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'THE THINGS I DON'T SAY' by Maria Thomas

Maria Thomas, LISP 2022 Flash Fiction LISP Finalist by 'The Things I Don't Say'


It takes you two hours to dig the hole, and it takes us two hours to dig you out. By then you’re rigid, palms raw where you tried to gouge yourself free in your panic. The medic forces his fingers into your jaw, scoops out the silica. I don’t say it’s futile, I don’t say you’re gone.

That morning, as we settled in, you brandished your spade like an epee, shouting ‘en garde’, trying to lighten my mood. I didn’t say you’re funny, and I didn’t laugh. I was still sulking, still angry, wanting to hurt you by saying nothing.

“You’re my best-mate” you’d said before, as we stood smoking outside the bar. I inhaled the smoke as hard as I could, dragging the pain inwards so I couldn’t speak. I didn’t say I want more. I didn’t say I love you. I didn’t say I’ve loved you since the moment we met.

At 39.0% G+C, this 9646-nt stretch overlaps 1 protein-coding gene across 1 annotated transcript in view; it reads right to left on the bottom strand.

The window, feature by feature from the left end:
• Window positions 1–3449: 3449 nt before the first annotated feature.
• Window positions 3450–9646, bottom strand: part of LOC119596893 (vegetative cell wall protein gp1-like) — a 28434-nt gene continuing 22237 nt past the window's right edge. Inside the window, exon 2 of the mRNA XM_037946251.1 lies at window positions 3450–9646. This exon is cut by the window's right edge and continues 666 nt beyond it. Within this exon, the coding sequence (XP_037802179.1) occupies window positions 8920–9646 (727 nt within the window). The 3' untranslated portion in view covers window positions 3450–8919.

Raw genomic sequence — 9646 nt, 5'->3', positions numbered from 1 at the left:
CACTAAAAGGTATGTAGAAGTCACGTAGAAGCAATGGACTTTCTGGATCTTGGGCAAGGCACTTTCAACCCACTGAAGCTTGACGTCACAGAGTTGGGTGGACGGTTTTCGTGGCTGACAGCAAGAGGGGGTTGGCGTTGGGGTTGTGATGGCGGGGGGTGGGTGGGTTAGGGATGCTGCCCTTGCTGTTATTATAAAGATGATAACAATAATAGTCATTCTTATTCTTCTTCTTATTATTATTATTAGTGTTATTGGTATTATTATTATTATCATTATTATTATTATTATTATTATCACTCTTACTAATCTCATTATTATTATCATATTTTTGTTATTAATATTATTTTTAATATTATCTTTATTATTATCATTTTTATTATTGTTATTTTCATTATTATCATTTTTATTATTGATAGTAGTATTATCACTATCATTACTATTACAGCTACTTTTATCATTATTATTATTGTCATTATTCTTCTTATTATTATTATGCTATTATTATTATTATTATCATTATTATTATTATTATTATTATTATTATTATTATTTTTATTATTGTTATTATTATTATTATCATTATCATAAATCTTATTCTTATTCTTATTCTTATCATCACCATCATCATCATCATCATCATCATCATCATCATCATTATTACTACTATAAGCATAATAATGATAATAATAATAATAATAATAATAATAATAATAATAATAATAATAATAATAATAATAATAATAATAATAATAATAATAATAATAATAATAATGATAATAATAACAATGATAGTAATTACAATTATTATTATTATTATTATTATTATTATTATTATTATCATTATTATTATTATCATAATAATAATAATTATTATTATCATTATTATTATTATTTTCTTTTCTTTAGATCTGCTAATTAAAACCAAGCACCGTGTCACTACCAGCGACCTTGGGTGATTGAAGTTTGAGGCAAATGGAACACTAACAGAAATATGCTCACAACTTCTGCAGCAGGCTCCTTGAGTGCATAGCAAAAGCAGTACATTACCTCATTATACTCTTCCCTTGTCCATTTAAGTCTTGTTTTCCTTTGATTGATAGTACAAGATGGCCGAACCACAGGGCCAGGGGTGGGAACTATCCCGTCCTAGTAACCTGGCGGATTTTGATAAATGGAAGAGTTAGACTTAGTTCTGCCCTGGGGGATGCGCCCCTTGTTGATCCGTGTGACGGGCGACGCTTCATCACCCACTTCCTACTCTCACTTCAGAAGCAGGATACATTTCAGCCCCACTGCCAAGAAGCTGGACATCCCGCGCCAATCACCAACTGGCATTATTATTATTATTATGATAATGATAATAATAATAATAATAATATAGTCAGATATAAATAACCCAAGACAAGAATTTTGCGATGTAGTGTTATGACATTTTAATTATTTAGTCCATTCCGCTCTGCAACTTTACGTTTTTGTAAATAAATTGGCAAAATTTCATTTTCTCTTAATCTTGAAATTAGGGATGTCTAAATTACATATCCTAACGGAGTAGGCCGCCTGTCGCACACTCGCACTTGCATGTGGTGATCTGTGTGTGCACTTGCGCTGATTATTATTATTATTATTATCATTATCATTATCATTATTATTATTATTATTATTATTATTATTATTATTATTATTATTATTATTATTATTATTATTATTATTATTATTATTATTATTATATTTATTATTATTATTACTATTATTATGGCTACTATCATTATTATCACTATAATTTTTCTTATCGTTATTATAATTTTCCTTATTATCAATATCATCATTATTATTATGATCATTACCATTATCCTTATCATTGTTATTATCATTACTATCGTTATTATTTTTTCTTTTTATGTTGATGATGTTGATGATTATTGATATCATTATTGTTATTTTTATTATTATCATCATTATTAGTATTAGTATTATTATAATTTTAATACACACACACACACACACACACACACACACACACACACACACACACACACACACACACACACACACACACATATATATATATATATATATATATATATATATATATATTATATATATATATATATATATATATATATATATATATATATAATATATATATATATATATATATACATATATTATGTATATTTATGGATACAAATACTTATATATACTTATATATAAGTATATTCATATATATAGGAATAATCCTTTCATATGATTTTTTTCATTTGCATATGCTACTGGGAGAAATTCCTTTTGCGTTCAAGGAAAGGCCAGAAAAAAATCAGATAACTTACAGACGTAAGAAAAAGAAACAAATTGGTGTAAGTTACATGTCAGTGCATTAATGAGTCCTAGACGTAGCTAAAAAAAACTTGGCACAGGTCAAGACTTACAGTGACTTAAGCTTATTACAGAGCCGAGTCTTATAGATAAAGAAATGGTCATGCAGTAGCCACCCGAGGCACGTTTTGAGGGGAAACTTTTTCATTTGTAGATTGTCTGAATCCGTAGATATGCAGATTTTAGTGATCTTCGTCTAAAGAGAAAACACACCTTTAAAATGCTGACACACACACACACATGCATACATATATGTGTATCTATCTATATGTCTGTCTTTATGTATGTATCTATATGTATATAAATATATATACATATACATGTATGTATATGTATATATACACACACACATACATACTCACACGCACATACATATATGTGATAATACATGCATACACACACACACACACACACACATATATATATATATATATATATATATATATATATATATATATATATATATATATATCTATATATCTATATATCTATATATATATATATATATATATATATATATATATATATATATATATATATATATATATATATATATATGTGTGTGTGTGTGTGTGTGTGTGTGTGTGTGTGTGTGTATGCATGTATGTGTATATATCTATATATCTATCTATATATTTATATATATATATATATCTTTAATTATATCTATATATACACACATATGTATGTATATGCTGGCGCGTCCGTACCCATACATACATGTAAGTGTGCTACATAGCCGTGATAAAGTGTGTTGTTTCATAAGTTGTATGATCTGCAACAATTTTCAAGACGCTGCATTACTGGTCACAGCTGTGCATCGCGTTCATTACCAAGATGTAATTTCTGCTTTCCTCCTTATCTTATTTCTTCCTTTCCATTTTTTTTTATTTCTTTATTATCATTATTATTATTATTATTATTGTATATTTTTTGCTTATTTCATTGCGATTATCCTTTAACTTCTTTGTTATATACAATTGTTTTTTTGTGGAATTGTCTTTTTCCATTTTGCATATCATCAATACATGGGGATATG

You winked and pulled me in for a one-armed hug, before disappearing inside to your latest, leaving me choking on the bitterness of best-mate.

“I’m going to dig to Australia” you said, and I hid my green eyes behind dark glasses, buried my thoughts in my book. I didn’t say be careful. I didn’t say it’s dangerous. I didn’t say sand holes can collapse. I didn’t say it’s difficult to dig people out.

I’m unsure how long you’re entombed before I raise the alarm. I’m too preoccupied with my jealousy, begrudging your easy charm, wide smile, that twinkle in your eyes. Those things I adore but don’t say.

Much later I listen to the grief of your mother on the other end of the line. I don’t say he didn’t suffer. I don’t say I’m to blame. I don’t say I’ll miss him too.



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